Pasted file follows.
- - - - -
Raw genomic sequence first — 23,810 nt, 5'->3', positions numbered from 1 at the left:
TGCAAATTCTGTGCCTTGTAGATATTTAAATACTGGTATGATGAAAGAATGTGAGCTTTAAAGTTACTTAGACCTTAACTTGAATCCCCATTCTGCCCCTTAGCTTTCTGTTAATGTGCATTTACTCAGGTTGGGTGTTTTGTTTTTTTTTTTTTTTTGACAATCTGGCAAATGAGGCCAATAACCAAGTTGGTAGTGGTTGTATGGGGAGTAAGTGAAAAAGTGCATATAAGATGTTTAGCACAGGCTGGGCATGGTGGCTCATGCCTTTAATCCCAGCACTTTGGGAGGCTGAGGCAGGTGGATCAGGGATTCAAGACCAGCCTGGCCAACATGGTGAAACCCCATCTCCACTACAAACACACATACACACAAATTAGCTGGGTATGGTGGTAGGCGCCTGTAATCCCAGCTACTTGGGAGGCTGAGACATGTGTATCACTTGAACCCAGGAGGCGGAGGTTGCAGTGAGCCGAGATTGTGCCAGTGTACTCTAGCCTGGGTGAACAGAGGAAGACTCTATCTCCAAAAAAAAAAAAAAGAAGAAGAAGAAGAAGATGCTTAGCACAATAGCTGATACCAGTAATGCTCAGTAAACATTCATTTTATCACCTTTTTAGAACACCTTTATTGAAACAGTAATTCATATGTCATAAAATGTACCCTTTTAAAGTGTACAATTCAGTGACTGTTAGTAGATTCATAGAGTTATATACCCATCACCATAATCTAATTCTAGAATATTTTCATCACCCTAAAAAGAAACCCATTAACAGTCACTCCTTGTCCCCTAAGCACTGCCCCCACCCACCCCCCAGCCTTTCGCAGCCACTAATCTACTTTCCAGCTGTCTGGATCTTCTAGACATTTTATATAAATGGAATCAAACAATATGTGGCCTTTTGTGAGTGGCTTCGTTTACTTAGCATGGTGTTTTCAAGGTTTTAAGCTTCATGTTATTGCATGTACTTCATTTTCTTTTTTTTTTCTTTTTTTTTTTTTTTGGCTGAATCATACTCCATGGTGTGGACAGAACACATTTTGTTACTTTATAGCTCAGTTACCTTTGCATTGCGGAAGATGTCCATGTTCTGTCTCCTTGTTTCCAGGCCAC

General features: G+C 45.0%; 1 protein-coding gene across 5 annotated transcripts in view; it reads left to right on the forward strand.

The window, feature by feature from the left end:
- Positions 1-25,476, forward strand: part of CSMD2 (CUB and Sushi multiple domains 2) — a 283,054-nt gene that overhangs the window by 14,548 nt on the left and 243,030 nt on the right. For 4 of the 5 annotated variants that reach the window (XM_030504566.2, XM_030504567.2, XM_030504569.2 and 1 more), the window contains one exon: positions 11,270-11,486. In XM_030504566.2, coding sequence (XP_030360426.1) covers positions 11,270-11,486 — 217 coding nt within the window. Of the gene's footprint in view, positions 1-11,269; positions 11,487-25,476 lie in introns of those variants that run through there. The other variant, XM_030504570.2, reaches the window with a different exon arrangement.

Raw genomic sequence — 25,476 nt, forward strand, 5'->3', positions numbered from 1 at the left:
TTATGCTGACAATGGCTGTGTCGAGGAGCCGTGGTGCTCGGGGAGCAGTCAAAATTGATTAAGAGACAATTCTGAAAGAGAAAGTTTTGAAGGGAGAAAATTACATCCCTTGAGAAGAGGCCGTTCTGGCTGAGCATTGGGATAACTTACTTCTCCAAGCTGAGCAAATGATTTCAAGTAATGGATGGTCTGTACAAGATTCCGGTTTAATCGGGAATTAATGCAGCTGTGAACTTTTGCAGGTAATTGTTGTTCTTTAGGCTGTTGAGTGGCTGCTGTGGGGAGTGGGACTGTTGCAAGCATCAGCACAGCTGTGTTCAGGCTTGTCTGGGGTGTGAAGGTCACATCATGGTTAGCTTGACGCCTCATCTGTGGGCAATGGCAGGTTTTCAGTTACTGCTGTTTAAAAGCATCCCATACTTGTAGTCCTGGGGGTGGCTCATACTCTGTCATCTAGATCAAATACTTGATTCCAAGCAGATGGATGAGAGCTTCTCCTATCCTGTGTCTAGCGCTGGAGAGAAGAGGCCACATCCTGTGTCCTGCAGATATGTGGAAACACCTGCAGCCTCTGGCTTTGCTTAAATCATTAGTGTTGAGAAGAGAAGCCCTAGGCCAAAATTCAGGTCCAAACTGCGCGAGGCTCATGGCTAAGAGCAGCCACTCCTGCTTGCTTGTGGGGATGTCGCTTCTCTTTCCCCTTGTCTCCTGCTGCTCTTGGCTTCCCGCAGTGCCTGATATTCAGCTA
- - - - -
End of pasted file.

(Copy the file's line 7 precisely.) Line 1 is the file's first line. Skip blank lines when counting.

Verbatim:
TTATGCTGACAATGGCTGTGTCGAGGAGCCGTGGTGCTCGGGGAGCAGTCAAAATTGATTAAGAGACAATTCTGAAAGAGAAAGTTTTGAAGGGAGAAAATTACATCCCTTGAGAAGAGGCCGTTCTGGCTGAGCATTGGGATAACTTACTTCTCCAAGCTGAGCAAATGATTTCAAGTAATGGATGGTCTGTACAAGATTCCGGTTTAATCGGGAATTAATGCAGCTGTGAACTTTTGCAGGTAATTGTTGTTCTTTAGGCTGTTGAGTGGCTGCTGTGGGGAGTGGGACTGTTGCAAGCATCAGCACAGCTGTGTTCAGGCTTGTCTGGGGTGTGAAGGTCACATCATGGTTAGCTTGACGCCTCATCTGTGGGCAATGGCAGGTTTTCAGTTACTGCTGTTTAAAAGCATCCCATACTTGTAGTCCTGGGGGTGGCTCATACTCTGTCATCTAGATCAAATACTTGATTCCAAGCAGATGGATGAGAGCTTCTCCTATCCTGTGTCTAGCGCTGGAGAGAAGAGGCCACATCCTGTGTCCTGCAGATATGTGGAAACACCTGCAGCCTCTGGCTTTGCTTAAATCATTAGTGTTGAGAAGAGAAGCCCTAGGCCAAAATTCAGGTCCAAACTGCGCGAGGCTCATGGCTAAGAGCAGCCACTCCTGCTTGCTTGTGGGGATGTCGCTTCTCTTTCCCCTTGTCTCCTGCTGCTCTTGGCTTCCCGCAGTGCCTGATATTCAGCTA